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South Africa’s Department of Trade and Industry (DTI) has ramped up its incentives for small businesses over the last year, and put a number of measures in place to help them become more competitive, says Trade and Industry deputy director-general Tumelo Chipfupa.

Briefing Parliament’s portfolio committee on trade and industry in Cape Town on Wednesday, Chipfupa said grant approvals under the DTI’s Black Business Supplier Development Programme had increased fourfold – from 306 approvals valued at R96.6-million in 2011/12 to 1 213 approvals valued at R451.2-million in 2012/13.

The Black Business Supplier Development Programme provides cost-sharing grants for technology and business support services to black-owned small enterprises.

The number of grants approved under the DTI’s Co-operative Incentive Scheme had increased by more than 70% to 182 approvals valued at R85-million over the same period, while grants under its Export Marketing and Investment Assistance Scheme had increased by 17% to 1 018 grants valued at R70-million.

The Co-operative Incentive Scheme provides cost-sharing grants to co-operatives to purchase equipment or carry out enterprise support, while the Export Marketing and Investment Assistance Scheme help businesses to attend national pavilions, trade missions and trade shows.

The DTI spent about R100-million helping over 1 000 businesses attend 22 national pavilions, 43 trade missions and eight trade initiatives and special projects in 2012/13, in the process enabling them to generate sales of R3.8-billion.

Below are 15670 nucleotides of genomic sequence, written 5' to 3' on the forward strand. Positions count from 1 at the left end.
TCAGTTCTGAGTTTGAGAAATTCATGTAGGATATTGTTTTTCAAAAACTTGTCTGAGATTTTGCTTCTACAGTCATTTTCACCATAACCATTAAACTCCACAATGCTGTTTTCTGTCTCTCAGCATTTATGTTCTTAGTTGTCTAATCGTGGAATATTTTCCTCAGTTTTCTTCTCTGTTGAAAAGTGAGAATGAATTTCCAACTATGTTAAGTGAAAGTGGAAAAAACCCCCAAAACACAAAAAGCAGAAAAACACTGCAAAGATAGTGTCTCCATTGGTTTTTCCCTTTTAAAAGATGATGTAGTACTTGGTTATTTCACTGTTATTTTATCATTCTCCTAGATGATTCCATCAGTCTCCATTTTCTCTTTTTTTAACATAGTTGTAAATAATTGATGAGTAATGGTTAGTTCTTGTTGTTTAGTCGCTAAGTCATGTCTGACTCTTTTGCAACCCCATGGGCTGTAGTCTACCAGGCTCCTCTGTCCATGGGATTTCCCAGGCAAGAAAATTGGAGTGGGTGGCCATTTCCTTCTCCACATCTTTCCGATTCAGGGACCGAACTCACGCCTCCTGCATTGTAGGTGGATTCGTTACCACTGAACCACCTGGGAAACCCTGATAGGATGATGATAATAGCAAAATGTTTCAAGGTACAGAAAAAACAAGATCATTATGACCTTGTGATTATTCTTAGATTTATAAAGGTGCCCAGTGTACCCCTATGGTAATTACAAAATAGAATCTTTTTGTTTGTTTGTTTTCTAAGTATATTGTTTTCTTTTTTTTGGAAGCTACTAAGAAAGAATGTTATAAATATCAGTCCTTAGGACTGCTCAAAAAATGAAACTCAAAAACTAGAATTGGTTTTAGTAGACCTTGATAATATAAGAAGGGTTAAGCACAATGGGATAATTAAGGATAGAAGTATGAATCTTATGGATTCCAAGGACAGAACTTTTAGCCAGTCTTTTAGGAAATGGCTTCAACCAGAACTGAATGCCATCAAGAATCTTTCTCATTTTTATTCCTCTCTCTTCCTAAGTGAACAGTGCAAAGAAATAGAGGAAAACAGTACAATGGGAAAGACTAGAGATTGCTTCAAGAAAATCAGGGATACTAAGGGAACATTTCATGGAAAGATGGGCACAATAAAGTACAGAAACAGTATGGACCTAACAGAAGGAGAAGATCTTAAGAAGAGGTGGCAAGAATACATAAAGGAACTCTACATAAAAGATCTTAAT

Chipfupa said the department had been able to step up lending through the Black Business Supplier Development Programme by appointing key partner organisations in South Africa’s provinces.

In all, 409 of the programme’s 1 213 grants in 2012/13 went to women-owned enterprises, and Chipfupa said the department was considering ring-fencing some of the grant funding for women and youth-owned enterprises.

The DTI administers about 15 incentives aimed largely at improving industrialisation and broadening economic participation in the country.

Other grants approved by the DTI in 2012/13 included the following:

R3.3-billion granted to 12 projects in tax allowances under the 12i tax incentive scheme.

Over R1.7-billion committed to 539 projects under the Manufacturing Investment Programme.

R983-million committed to 197 projects under the Manufacturing Competitiveness and Enhancement Programme.

R386-million committed to support 70 television productions under the Film and TV Production incentive.

R283-million approved for funding to 121 tourism operators under the Tourism Support Programme, which was relocated to the Department of Tourism in October 2012.

R281-million committed to original equipment manufacturers and a further R125.7-million committed to component manufacturers under the Automotive Investment Scheme.

R41-million committed to 12 projects involving call centres and business process outsourcing centres under the Business Process Services projects.

R39.5-million approved to nine engineering firms to conduct feasibility studies on the continent under the Capital Projects Feasibility programme – up from R25- million approved to eight firms in 2011/12.

R31-million paid out in claims to 424 very small black-owned enterprises and 25 export councils and industry associations under the Sector Specific Assistance Scheme, up from R24-million paid out in 2011/12.

In addition, R169-million – half of this provided by the government – was committed to support 14 incubation programmes under the DTI’s new Incubation Support Programme, which was launched in September.

Cost-sharing grants were also approved for six projects under the DTI’s Critical Infrastructure Programme, helping to leverage R9.8-billion in investments.

Chipfupa attributed the drop in Automotive Investment Scheme grants and beneficiaries – from R798.2-million in 2011/12 to R281.3-million in 2012/13 – to a slowdown in the number of big projects by car manufacturers in the last financial year.

He said the department was in the process of rolling out a web-based platform which would make it easier for businesses to apply for grant funding.



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